The National Company Law Tribunal (NCLT), Chennai Bench has ruled that Section 10A of the Insolvency and Bankruptcy Code, 2016 (IBC), which bars the initiation of insolvency proceedings against a defaulter, will be applicable to pending applications with respect to defaults arising on or after March 25.
NCLT also observed that it was 'untenable' to suggest that Sec. 10A would be applicable to only those cases which were filed after June 5 - the date of promulgation of the IBC Ordinance 2020 - as it would be contrary to the legislative intent and object expressed in the promulgation of the Ordinance, by the Centre.
"The date of filing cannot determine the rights of the parties in view of the prevalent extraordinary situation which will wholly defeat the object of the promulgation of the Ordinance in protecting the interest of the corporate persons", held the NCLT
The Chennai Bench of NCLT passed this verdict in a case where insolvency proceedings under Section 9 IBC were pending against a Corporate Debtor, when the Centre promulgated the "Insolvency and Bankruptcy Code (Amendment) Ordinance, 2020" on June 5, which suspended the workings of Section 7, 9 and 10 of the IBC.
Section 10A was inserted for such purposes, taking note of the difficulties caused to companies by lockdown.
Given this development, the Corporate Debtor approached NCLT seeking for proceedings against them to be disposed of, since their date of alleged default was April 30.
The two-member Bench, comprising of R Varadharajan, Member (Judicial) and Anil Kumar B, Member (Technical), had to consider the distinction to be drawn between insolvency petitions that had already been filed from the ones that had not. The question to be considered was whether Section 10A would be applicable to pending proceedings.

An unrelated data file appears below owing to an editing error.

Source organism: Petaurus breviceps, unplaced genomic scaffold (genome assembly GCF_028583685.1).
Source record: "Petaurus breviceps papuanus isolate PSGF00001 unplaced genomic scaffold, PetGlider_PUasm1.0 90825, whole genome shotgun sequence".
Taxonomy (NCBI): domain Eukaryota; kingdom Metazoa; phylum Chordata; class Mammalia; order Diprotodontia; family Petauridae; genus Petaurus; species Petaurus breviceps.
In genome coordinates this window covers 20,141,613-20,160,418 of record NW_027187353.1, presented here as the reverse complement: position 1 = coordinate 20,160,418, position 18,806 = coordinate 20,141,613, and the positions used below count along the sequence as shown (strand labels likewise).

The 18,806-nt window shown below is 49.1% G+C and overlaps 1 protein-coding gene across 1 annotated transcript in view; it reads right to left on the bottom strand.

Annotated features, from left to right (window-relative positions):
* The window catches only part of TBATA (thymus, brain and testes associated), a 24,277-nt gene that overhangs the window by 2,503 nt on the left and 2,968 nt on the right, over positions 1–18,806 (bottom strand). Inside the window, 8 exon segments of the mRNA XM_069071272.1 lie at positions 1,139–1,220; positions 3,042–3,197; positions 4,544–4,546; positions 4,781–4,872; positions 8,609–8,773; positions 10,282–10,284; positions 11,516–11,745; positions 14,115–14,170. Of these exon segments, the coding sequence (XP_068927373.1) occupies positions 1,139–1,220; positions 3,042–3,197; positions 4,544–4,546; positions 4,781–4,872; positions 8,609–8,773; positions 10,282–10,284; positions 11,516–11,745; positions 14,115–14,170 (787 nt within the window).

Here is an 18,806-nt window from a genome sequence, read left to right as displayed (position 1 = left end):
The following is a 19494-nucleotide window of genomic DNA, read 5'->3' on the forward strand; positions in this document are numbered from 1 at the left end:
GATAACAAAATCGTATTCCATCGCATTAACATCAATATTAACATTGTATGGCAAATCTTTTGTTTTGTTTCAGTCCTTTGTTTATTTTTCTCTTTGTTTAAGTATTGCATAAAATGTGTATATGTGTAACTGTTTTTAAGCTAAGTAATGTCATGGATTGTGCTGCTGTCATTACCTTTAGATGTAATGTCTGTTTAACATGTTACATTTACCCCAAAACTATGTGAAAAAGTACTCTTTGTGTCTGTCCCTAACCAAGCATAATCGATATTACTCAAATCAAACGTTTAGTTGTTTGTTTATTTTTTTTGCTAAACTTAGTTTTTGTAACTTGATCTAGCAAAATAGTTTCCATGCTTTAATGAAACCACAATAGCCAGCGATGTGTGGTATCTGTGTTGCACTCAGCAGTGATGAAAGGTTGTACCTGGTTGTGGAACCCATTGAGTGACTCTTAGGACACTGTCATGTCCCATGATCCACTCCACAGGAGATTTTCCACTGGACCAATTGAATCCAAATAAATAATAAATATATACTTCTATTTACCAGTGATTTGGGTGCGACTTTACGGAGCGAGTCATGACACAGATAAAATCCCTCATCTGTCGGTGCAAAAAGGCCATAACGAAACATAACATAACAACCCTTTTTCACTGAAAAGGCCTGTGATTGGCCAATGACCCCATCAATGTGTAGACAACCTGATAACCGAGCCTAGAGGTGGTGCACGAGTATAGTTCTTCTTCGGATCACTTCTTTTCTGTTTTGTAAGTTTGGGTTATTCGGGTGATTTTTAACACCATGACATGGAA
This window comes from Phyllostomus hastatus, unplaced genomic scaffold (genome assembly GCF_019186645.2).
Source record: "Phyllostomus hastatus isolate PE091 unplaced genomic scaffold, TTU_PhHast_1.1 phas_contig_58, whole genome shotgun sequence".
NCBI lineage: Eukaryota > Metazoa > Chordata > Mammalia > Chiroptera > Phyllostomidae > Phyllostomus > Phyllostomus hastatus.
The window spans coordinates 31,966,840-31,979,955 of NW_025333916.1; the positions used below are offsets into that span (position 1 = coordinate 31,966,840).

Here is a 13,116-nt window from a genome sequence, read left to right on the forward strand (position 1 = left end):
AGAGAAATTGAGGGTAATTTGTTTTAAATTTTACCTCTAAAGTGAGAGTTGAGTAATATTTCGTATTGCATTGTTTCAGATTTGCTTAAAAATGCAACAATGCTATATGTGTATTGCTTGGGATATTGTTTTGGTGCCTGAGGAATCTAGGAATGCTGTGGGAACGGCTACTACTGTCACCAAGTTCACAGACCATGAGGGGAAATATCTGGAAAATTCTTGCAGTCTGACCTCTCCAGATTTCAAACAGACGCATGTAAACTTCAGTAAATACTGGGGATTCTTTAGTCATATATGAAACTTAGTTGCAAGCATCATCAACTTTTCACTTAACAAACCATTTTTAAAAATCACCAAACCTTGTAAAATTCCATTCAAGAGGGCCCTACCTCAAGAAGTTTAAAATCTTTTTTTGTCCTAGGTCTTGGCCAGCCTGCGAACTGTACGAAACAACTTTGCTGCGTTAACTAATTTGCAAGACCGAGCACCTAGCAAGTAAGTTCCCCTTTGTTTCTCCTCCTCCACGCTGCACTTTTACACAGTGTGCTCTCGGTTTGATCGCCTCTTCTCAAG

The Operational Creditor also urged that in case of no financial distress arising out of COVID-19, protection under Sec 10A could not be claimed by the Corporate Debtor.
Looking into Sec 10A, the NCLT clarified that its provisions do not apply to defaults arising before March 25, and thus creditors had not been restrained from approaching NCLT in those instances. The provision which opens with a non-obstante clause, overrides Sec 7, 9 and 10 initially for a period of 6 months, which could be extended further beyond March 25, 2021, opined the Bench.
Despite the Ordinance being published on June 5, the Tribunal laid down that "the main provision of Section 10A taken together with the Explanation makes it clear that a 'Lakshman Rekha' so as to say, has been demarcated by providing the relevant date of 25.03.2020 in relation to a default and filing of an application for initiation of CIRP".
Taking stock of the legislative intent, the Tribunal further stated as follows:-
"The Executive, as manifest from the Objects and reasons, seems to have also been concerned about proper suitors being available for resolution of insolvency of corporate persons if pushed into insolvency in relation to defaults, arising on or after 25th March 2020…
…the object of I&B Code is for the resolution of insolvency of corporate persons in a time bound manner by maximizing the value of the assets available with the Corporate Debtor by balancing the interest of all the stakeholders concerned, which may not happen; this seems to be apprehension of the Executive under the prevailing situation prompting it to exclude the default arising on or after 25.03.2020 as a 'default' itself giving rise to the filing of an application seeking initiation of the CIRP."
Additionally, considering the application before it, NCLT laid emphasis on the proviso to Sec 10A to enunciate that pending insolvency applications regarding defaults which had allegedly occurred on or after March 25 are removed from the ambit of Sections 7, 9 and 10.
Therefore it was concluded that, since the alleged default in the present case had arisen on April 30, the main proceedings would come under the ambit of Sec 10A. The present application was thus allowed, while the main insolvency proceedings were disposed of.
Thereby NCLT has held that the Centre's Ordinance, passed on June 5, will have retrospective applicability in terms of defaults arising on or after March 25, 2020.